Beginner Rock Climbing Basics: Getting Past The Point Of Panic

No piece on beginner rock climbing would be right without at least a passing reference to the obvious danger aspects and the importance of safety precautions. Rock climbing is a dangerous sport, but with the right equipment, experience and enthusiasm it can be the most fun you ever have with a rock wall. Obviously, when you're new, you won't have a clue as to what goes where, and your mind can go blank when the instructor suddenly yells out 'ok, now jug that ledge, and smear that wall on your right', and your brain's going 'well he can't be talking about milk and sandwiches'. If you can get through the initial strain of beginner rock climbing, then you'll have years of healthy living, making great friends, and the privilege of getting some of the best views on the planet. We all have to start somewhere, so while you won't be free-climbing thousand-foot cliffs immediately, with the proper training and instructors, someday you could be. You may be pleased (or surprised) to find out that you don't need to have incredible upper body strength, though it helps, as much as you need to learn proper climbing technique.

Beginner Rock Climbing Types And Basic Equipment

At this point, it might be useful to figure out what kind of climbing you might like to do on a regular basis. There's bouldering, traditional rock climbing, indoor, and sport climbing. Not that it will make much of a difference to your basic techniques; it's just a bigger view of what's out there for you when you finish your beginner rock climbing training. Top roping and bouldering are great ways to assimilate and integrate the basic techniques into your system. Your first step will be your gear. The type of gear will depend largely on what kind of climbing you're going to be doing. The very basic equipment is a pair of good climbing shoes, which should cost you about $100 to $150. The other is a chalk bag with some chalk to keep your hands dry and increase the friction between them and the rock. Ropes, webbing, harnesses, carabiners, belays, quick-draws and camming systems all form a part of a rock climber's kit, each playing its special and important part in the overall safety aspect.

Learning Beginner Rock Climbing Techniques

Once you're set with your gear, you need to learn different techniques; the first of these are the hand and foot techniques. A good basic tip to remember would be that upper body strength is not as important as foot and leg techniques. In fact, any good climber will tell you that your fingers, hands and arms are only meant to hold your body close up against the rock; your feet and legs should do most of the climbing. Good foot technique will let you climb tirelessly for long stretches. You'll learn new words like edging, back-stepping, flagging and smearing, along with toe hooks and heel hooks. You should be very thorough with these steps; when the time comes for you to take the plunge – not literally – they should come naturally from muscle memory rather than from recalling it consciously. Same goes with holds for the hands as well; the crimp, the side-pull, the pinch, the jug – all of them should be reflex actions. Remember, good basic technique can get you out of a tight jam that no amount of strength or wishing can.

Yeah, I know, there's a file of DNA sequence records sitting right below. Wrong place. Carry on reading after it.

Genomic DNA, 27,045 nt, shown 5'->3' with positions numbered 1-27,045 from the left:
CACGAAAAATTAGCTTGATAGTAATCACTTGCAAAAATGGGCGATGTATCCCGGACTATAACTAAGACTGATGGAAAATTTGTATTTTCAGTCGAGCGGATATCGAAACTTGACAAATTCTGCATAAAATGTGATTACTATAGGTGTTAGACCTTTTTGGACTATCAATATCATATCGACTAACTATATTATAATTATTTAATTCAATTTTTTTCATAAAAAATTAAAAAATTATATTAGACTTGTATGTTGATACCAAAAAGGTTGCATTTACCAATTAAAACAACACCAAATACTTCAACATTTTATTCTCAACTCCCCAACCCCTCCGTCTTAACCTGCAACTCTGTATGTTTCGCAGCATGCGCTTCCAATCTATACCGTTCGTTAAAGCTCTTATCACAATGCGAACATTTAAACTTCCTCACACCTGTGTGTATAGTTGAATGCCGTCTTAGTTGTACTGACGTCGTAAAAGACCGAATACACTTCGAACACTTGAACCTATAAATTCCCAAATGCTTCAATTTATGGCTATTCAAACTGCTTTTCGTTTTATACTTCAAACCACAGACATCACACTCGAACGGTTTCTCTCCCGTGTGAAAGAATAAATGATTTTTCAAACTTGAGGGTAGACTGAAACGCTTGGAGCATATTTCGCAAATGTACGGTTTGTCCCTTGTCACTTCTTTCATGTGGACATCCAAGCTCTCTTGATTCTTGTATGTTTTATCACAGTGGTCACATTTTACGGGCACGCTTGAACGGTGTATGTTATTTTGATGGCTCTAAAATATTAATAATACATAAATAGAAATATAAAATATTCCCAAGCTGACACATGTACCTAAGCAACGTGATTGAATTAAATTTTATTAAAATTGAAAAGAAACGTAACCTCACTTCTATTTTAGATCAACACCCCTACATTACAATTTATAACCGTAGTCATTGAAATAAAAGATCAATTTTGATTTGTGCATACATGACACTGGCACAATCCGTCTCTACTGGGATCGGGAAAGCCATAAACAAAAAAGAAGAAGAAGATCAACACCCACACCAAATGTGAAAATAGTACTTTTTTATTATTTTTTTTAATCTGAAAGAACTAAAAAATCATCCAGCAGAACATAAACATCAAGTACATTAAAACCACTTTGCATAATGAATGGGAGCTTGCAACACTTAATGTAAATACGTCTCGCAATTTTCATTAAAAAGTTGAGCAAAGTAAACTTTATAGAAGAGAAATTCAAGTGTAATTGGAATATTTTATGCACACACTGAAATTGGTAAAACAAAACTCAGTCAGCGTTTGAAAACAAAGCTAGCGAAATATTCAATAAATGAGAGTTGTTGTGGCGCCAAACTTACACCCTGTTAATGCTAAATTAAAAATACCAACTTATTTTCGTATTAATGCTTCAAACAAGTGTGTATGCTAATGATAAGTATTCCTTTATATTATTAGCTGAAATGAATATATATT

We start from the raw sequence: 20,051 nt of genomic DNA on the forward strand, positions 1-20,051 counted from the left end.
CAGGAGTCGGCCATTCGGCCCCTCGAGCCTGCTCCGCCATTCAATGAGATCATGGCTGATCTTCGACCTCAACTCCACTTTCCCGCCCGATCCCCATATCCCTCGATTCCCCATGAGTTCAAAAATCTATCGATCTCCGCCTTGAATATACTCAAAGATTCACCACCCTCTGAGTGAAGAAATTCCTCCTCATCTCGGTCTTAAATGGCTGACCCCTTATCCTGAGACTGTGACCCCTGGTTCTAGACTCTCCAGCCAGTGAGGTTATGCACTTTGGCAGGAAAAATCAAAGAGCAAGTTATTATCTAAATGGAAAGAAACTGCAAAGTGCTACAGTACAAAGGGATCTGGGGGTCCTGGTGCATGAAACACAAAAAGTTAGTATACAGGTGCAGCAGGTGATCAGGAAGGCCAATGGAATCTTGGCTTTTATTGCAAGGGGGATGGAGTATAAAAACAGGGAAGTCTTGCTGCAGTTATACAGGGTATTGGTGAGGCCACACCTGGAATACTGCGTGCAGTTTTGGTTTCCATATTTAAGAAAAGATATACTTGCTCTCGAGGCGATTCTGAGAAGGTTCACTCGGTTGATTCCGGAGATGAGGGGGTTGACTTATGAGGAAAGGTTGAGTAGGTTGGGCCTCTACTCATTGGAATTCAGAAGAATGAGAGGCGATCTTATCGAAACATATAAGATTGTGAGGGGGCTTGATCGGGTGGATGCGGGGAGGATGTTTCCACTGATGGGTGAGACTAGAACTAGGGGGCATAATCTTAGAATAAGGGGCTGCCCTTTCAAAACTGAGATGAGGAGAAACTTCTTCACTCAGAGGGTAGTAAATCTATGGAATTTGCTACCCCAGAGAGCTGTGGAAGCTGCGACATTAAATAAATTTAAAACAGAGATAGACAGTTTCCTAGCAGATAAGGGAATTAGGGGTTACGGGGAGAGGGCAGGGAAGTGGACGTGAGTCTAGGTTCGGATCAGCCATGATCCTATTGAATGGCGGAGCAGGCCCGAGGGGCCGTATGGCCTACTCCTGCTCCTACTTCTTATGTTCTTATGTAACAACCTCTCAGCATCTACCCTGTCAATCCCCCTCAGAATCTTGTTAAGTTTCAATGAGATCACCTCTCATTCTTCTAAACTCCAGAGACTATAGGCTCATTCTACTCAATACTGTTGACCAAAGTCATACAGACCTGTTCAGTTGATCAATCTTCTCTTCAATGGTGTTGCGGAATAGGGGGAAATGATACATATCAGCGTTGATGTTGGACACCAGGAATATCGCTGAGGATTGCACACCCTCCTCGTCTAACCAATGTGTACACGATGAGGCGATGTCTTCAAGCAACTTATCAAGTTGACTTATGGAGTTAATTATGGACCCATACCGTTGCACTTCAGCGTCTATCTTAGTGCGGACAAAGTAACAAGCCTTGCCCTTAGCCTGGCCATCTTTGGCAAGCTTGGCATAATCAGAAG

And Up You Go

Once you've mastered, or at least tried out, all the basic holds and footwork, you'll be ready to move on to the basic climbing techniques, such as the cross-through, the hand-foot-match and the drop knee among others. The moves that you learn in this section will be taught in tandem with how to choose holds when you're climbing and how to form an overall stratagem which is dynamic and flexible enough to adapt to new information as you go higher and your visibility to your destination point becomes clearer.

Beginner Rock Climbing With A Partner: You Scratch My Back…

With all these techniques under your harness, you should now be in a position to do basic walls and faces in the presence of a certified and experienced instructor. When undergoing your beginner rock climbing training, it's also good to pick a partner who you get along with; each of you can be a great motivator for the other when the going gets tough and the blood starts to flow from your fingers. They're also good for applying soothing balm to your aching body at the end of a tough day of rock climbing – if they're able to keep their arms up long enough.

Where Can I Get Rock Climbing Lessons?

Most large cities have centers where rock climbing instruction is available, but there are some institutes that offer a whole other level of rock climbing lessons for those who are extremely dedicated and want to make quick progress. These institutes are often found where there exists natural terrain conducive to climbing - so you can get off the wall as quickly as possible and experience the real thing.

The Arizona Climbing and Adventure School offers instruction from beginner to advanced levels of rock climbing, as well as canyoneering, ziplining, wilderness first aid, and many other related activities. If you've been rock climbing and have enjoyed it, this school may be the perfect place to take things to the next level or explore other climbing related activities. Arizona, which the Grand Canyon passes through, offers ample climbing opprtunities and is the perfect place to gain real-life experience. The Arizona Climbing and Adventure School offers 1-day and 2-day beginner courses depending on your ability, so there's sure to be a place you would fit in. Prices range from around $125 to $250 for one and two day courses.

There are many other schools of rock climbing instruction, so if you don't live in Arizona you have no need to fret. The courses offered are usually very similar in both content and price. Good luck and happy climbing.